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 Among the treasures of the British Museum is a manuscript which contains four anonymous poems, apparently of common authorship: "The Pearl," "Cleanness," "Patience," "Sir Gawayne and the Green Knight." From the language of the writer, it seems clear that he was a native of some Northwestern district of England, and that he lived in the second half of the Fourteenth Century. He is quite unknown, save as his work reveals him, a man of aristocratic breeding, of religious and secular education, of a deeply emotional and spiritual nature, gifted with imagination and perception of beauty. He shows a liking for technique that leads him to adopt elaborate devices of rhyme, while retaining the alliteration characteristic of Northern Middle English verse. He wrote as was the fashion of his time, allegory, homily, lament, chivalric romance, but the distinction of his poetry is that of a finely accentuated individuality.  
The poems called "Cleanness" and "Patience," retell incidents of biblical history for a definitely didactic purpose, but even these are frequently lifted into the region of imaginative literature by the author's power of graphic description. "Sir Gawayne and the Green Knight" is a priceless contribution to Arthurian story. "The Pearl," though it takes the form of symbolic narrative, is essentially lyric and elegiac, the lament, it would seem, of a father for a little, long-lost daughter.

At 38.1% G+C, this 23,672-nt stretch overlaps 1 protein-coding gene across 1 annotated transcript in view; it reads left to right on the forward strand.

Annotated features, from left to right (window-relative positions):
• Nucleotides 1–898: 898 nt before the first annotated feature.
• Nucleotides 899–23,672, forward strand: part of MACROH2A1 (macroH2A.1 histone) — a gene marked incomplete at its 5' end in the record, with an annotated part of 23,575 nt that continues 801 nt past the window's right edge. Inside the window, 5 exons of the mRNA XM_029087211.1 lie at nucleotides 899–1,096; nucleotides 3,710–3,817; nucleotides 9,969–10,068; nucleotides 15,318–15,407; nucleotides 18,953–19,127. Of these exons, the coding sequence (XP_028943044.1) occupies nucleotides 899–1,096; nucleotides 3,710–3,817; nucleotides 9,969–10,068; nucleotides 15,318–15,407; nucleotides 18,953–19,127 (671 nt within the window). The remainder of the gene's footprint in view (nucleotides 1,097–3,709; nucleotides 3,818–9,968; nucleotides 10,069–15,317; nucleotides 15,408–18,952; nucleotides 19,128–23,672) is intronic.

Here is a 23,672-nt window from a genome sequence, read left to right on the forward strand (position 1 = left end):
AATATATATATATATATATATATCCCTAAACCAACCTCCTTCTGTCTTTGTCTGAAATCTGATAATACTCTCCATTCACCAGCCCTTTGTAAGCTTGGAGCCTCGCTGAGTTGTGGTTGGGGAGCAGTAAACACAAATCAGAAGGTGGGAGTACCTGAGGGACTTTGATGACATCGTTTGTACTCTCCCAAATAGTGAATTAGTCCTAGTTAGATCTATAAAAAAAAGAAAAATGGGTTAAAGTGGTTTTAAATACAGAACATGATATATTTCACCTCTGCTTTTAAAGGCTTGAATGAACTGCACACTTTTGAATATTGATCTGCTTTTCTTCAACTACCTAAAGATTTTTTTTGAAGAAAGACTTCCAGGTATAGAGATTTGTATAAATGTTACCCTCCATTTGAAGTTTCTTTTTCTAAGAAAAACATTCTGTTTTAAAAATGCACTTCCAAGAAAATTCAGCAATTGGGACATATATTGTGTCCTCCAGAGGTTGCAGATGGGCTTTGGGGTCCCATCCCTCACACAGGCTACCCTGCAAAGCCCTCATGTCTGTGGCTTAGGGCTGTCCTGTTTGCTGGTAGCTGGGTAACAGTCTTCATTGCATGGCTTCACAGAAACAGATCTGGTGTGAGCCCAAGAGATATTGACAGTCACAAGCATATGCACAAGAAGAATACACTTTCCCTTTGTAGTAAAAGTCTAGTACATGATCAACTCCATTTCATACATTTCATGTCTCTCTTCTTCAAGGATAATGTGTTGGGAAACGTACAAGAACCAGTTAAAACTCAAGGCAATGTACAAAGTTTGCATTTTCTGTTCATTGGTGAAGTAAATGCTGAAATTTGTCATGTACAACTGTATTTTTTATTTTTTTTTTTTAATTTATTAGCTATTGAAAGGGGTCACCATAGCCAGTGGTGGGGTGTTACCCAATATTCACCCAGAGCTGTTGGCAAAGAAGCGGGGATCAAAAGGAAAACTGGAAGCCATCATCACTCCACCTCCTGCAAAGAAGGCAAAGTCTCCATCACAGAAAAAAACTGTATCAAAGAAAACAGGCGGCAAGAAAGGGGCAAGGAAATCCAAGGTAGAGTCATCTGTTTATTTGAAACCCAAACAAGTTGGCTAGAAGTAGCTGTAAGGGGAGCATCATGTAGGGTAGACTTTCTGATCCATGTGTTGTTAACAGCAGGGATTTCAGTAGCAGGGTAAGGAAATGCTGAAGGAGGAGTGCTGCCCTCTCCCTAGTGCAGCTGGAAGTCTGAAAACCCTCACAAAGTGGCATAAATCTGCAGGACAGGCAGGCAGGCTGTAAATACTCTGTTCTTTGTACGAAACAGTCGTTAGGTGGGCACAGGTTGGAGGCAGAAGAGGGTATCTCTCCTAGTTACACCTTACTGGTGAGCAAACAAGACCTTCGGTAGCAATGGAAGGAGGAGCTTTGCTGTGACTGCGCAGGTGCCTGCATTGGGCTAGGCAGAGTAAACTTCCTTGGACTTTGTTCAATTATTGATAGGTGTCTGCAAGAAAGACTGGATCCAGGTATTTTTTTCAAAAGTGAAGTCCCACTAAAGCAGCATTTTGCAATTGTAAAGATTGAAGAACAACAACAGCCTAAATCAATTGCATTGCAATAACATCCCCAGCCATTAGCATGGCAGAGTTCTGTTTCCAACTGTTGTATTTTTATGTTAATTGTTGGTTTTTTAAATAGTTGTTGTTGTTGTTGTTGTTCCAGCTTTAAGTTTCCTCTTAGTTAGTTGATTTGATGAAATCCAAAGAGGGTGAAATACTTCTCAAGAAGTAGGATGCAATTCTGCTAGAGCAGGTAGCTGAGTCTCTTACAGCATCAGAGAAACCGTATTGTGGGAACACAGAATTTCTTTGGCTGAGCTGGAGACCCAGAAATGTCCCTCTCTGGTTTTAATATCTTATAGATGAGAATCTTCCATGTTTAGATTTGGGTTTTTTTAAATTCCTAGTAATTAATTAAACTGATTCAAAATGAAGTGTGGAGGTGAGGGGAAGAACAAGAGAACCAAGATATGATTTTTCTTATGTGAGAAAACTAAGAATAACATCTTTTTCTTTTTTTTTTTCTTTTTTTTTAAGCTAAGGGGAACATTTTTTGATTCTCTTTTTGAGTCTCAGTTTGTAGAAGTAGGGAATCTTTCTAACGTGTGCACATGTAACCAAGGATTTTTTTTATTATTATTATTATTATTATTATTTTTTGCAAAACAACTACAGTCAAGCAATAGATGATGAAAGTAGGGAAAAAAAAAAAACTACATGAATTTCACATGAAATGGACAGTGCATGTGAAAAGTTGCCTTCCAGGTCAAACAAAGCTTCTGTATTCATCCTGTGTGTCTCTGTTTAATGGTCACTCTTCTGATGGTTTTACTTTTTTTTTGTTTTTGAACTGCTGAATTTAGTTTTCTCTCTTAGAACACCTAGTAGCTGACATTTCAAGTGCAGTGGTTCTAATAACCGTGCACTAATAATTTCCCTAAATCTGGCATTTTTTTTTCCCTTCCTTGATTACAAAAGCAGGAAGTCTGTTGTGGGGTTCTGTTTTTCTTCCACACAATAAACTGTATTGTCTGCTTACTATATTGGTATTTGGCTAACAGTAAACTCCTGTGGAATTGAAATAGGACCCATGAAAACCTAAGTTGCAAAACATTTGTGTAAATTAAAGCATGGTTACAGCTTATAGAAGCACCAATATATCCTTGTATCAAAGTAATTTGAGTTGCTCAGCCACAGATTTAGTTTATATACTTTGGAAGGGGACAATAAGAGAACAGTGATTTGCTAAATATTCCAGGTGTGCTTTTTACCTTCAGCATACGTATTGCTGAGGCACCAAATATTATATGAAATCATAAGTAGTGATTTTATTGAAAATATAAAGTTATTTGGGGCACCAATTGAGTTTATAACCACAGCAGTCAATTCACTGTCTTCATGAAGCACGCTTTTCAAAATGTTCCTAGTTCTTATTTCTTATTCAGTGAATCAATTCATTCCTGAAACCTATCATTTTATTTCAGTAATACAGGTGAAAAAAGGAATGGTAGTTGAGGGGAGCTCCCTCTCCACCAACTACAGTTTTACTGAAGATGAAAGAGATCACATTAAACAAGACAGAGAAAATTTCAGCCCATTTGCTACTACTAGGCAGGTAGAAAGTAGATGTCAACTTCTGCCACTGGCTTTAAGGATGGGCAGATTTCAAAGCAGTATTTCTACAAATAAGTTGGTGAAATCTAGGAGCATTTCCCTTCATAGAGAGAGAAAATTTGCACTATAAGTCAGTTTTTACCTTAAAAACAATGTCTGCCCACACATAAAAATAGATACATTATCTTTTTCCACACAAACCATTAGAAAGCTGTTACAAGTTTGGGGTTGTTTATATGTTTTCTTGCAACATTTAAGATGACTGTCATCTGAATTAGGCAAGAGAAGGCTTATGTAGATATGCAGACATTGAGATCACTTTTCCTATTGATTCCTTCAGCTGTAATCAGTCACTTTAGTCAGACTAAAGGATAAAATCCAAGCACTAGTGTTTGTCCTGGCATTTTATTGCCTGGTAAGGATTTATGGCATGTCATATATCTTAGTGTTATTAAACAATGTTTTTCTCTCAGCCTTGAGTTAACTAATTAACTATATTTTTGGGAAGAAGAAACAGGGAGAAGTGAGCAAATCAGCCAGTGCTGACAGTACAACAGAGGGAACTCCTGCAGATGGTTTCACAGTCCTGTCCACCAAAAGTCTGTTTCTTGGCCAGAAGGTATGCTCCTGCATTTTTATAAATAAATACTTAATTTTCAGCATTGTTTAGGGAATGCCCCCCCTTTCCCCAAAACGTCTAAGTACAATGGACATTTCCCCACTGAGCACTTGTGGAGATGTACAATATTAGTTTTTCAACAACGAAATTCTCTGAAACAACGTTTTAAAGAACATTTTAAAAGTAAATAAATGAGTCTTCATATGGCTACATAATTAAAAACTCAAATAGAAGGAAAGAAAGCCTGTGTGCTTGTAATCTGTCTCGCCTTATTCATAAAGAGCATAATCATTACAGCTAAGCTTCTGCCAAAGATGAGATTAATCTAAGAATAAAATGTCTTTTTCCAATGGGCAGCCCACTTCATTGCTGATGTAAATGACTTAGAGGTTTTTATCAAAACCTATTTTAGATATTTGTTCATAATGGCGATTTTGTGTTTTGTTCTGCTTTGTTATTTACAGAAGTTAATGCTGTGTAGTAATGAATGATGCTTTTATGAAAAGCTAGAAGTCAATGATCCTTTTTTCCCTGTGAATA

The present translation of "The Pearl" was begun with no larger design than that of turning a few passages into modern English, by way of illustrating to a group of students engaged in reading the original, the possibility of preserving intricate stanzaic form, and something of alliteration, without an entire sacrifice of poetic beauty. The experiment was persisted in because its problems are such as baffle and fascinate a translator, and the finished version is offered not merely to students of Middle English but to college classes in the history of English literature, and to non-academic readers.
If "The Pearl" presented no greater obstacle to a modern reader than is offered by Chaucer's English, a translation might be a gratuitous task, but the Northwest-Midland dialect of the poem is, in fact, incomparably more difficult than the diction of Chaucer, more difficult even than that of Langland. The meaning of many passages remains obscure, and a translator is often forced to choose what seems the least dubious among doubtful readings.
The poem in the original passes frequently from imaginative beauty to conversational commonplace, from deep feeling to didactic aphorism or theological dogma, and it has been my endeavor faithfully to interpret these variations of matter and of style, sometimes substituting modern colloquialisms for such as are obsolete, or in other ways paraphrasing a stubborn passage, but striving never to polish the dullest lines nor to strengthen the weakest.